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Fortnite doesn’t want to play with Google [Update]

by Lewis Leong on Aug 3, 2018

XDA Developers dropped a bombshell on Sunday night, claiming that the upcoming Fortnite for Android would not be distributed in Google Play. Instead, XDA claims, Epic is preparing to launch Fortnite for Android as an external app that users will have to download from a browser and install manually.

Code from Fortnite’s mobile account creation page states: “Download and install Fortnite through your browser. Once you download, you will be prompted with some security permissions. This is necessary to install any app outside of the Play Store.”

If true, this will be a huge move for Epic with ramifications that have the potential to shake up the mobile games industry on Android.

Setting a precedent for Android game developers

The biggest reason why Epic is considering taking Fortnite outside Google Play is obvious: They don’t want to give up 30% of their revenue to Google. With Fortnite generating over $2 million in revenue per day on iOS, it’s easy to see why Epic doesn’t want to fork over $600,000 per day to Google if it doesn’t have to.

Since iOS is a locked ecosystem, meaning you can only install apps from the App Store (without complicated and risky jailbreaks), Epic has to play in Apple’s sandbox. But since Android allows users to install apps from external sources, Epic can take its ball and go home.

Epic isn’t the only company taking advantage of this. Amazon has long had its own Android app store, which offers discounts and rewards for customers buying apps. On the PC side, Epic is also going it alone by choosing not to publish the game in the popular Steam marketplace.

Tim Sweeney, Epic’s founder and CEO, has been a vocal supporter of open platforms. Sweeney spoke about the dangers of Microsoft trying to monopolize the PC games industry with its Universal Windows Platform, saying “it must and will die.” And if one game can set a precedent for offering Android games outside of Google Play, it’s Fortnite.

The risks of building your own fort

Going it alone makes sense for increasing revenue, but in doing so, Epic faces substantial risks. The biggest one is getting consumers to defeat a layer of security in Android in order to install the game. By default, Android phones do not allow installation of apps outside of Google Play, requiring users to dig in the settings to enable installing from “unknown sources.” Many players may be turned away by this extra step.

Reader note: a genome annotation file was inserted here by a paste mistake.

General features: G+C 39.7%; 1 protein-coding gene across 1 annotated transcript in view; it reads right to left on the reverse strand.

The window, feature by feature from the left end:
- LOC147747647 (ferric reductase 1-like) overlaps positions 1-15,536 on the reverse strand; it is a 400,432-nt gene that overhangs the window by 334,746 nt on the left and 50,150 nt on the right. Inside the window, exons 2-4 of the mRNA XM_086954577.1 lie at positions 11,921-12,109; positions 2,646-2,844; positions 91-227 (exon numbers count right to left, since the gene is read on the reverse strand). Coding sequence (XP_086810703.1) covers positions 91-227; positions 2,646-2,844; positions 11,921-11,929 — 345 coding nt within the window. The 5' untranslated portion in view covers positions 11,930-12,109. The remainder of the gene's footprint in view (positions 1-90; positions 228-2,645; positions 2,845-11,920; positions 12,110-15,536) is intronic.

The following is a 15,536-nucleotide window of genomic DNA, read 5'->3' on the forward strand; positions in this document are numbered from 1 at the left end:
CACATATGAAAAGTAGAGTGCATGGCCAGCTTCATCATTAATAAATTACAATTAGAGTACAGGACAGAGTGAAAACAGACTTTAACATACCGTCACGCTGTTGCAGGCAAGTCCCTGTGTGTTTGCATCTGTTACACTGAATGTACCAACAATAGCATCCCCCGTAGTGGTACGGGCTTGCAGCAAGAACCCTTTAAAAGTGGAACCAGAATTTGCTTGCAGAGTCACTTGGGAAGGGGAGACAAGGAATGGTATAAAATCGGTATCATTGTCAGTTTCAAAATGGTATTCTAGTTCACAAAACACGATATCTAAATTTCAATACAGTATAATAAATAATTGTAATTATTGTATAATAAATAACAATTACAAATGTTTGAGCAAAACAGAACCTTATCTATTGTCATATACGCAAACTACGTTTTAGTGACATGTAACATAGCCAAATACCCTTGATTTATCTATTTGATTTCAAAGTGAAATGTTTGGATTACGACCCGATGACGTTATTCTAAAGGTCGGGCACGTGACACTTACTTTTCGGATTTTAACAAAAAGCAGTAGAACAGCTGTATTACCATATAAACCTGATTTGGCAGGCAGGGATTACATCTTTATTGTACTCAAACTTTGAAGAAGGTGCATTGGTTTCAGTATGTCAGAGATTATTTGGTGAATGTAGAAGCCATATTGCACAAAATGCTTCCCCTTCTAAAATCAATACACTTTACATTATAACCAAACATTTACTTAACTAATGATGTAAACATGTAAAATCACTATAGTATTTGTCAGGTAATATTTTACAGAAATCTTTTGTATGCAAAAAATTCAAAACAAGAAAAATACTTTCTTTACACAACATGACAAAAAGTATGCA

And for those who do end up disabling this security feature, there are major risks as well. Apps installed outside of Google’s walled garden are subject to clones and viruses and you can be sure enterprising hackers will dress up sites and software packages to look like the legit Fortnite game.

Putting the game out as a downloadable package on the web opens it to modifications and cheats. With access to the software package, players could theoretically load their favorite cheats on the game (like they’ve already done on PC), undermining its balance and turning off legitimate players.

However, Epic’s risk may turn into reward outside the US. Android is deeply fragmented in China, which has resulted in many third-party app stores and created a culture of installing app packages from around the web. Epic could see huge success in China—a country that has a history of loving hardcore games like Fortnite—by not having to give up any of its revenues from in-app purchases.

Will Epic’s decision to stay outside Google Play influence other developers to do so? Probably not, as developers will want consumers to find their apps easily and from a trusted source. Epic may see success outside Google Play, but it has the brand and buzz to succeed. Other games could follow suit, but if any game has the power to get people to install an app outside Google Play, though, it’s Fortnite. Unless your game is the next cultural phenomenon, you’re probably better off sticking with offering it in Google Play.

UPDATE: Epic CEO Tim Sweeney speaking with Eurogamer confirmed today that Fortnite will not be distributed in Google Play. Players will have to go to Epic’s website and download an Android software package to install manually.

“We believe gamers will benefit from competition among software sources on Android,” said Sweeney. “Competition among services gives consumers lots of great choices and enables the best to succeed based on merit.”

Sweeney went on to say that if Apple’s system wasn’t locked down, it would have taken Fortnite outside the App Store as well.  Head over to Eurogamer for the full interview, which is fascinating. 

Lewis Leong is AppLovin's Content Marketing Manager.

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